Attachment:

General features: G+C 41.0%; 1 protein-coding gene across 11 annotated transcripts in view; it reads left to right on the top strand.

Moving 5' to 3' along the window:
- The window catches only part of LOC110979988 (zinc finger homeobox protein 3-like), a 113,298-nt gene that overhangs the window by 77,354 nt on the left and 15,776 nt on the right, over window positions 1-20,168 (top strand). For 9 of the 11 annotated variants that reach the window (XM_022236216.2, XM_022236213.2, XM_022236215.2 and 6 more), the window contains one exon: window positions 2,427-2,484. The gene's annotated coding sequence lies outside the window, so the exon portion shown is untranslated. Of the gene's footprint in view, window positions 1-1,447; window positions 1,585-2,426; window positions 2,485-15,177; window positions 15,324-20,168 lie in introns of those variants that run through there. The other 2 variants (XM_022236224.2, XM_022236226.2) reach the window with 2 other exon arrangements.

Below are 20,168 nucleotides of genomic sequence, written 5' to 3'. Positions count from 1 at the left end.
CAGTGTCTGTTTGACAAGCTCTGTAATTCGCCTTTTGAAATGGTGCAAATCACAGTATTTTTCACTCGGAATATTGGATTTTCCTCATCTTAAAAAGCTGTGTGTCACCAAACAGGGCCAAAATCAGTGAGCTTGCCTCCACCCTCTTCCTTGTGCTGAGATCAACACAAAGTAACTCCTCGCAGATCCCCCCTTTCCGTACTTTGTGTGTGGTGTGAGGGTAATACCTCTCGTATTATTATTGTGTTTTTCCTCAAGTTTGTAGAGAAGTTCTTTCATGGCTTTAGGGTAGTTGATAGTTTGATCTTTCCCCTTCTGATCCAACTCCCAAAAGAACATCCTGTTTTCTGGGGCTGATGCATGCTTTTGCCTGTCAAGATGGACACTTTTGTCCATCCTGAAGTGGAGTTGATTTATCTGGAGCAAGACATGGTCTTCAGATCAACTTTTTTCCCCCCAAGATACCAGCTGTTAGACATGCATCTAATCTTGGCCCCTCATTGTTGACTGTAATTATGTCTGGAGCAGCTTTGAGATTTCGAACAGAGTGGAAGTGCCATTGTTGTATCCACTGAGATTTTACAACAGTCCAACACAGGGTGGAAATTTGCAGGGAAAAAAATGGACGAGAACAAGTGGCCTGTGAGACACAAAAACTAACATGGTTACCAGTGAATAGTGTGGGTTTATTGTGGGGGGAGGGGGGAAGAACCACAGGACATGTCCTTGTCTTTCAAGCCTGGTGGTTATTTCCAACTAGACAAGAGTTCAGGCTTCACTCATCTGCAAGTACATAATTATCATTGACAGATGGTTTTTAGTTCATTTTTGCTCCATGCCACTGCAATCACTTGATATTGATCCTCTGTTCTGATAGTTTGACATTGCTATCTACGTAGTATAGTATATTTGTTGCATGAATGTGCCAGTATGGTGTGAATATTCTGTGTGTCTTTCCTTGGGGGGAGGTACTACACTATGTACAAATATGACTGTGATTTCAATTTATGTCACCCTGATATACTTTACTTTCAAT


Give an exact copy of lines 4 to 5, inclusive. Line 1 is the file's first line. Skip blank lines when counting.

Below are 20,168 nucleotides of genomic sequence, written 5' to 3'. Positions count from 1 at the left end.
CAGTGTCTGTTTGACAAGCTCTGTAATTCGCCTTTTGAAATGGTGCAAATCACAGTATTTTTCACTCGGAATATTGGATTTTCCTCATCTTAAAAAGCTGTGTGTCACCAAACAGGGCCAAAATCAGTGAGCTTGCCTCCACCCTCTTCCTTGTGCTGAGATCAACACAAAGTAACTCCTCGCAGATCCCCCCTTTCCGTACTTTGTGTGTGGTGTGAGGGTAATACCTCTCGTATTATTATTGTGTTTTTCCTCAAGTTTGTAGAGAAGTTCTTTCATGGCTTTAGGGTAGTTGATAGTTTGATCTTTCCCCTTCTGATCCAACTCCCAAAAGAACATCCTGTTTTCTGGGGCTGATGCATGCTTTTGCCTGTCAAGATGGACACTTTTGTCCATCCTGAAGTGGAGTTGATTTATCTGGAGCAAGACATGGTCTTCAGATCAACTTTTTTCCCCCCAAGATACCAGCTGTTAGACATGCATCTAATCTTGGCCCCTCATTGTTGACTGTAATTATGTCTGGAGCAGCTTTGAGATTTCGAACAGAGTGGAAGTGCCATTGTTGTATCCACTGAGATTTTACAACAGTCCAACACAGGGTGGAAATTTGCAGGGAAAAAAATGGACGAGAACAAGTGGCCTGTGAGACACAAAAACTAACATGGTTACCAGTGAATAGTGTGGGTTTATTGTGGGGGGAGGGGGGAAGAACCACAGGACATGTCCTTGTCTTTCAAGCCTGGTGGTTATTTCCAACTAGACAAGAGTTCAGGCTTCACTCATCTGCAAGTACATAATTATCATTGACAGATGGTTTTTAGTTCATTTTTGCTCCATGCCACTGCAATCACTTGATATTGATCCTCTGTTCTGATAGTTTGACATTGCTATCTACGTAGTATAGTATATTTGTTGCATGAATGTGCCAGTATGGTGTGAATATTCTGTGTGTCTTTCCTTGGGGGGAGGTACTACACTATGTACAAATATGACTGTGATTTCAATTTATGTCACCCTGATATACTTTACTTTCAAT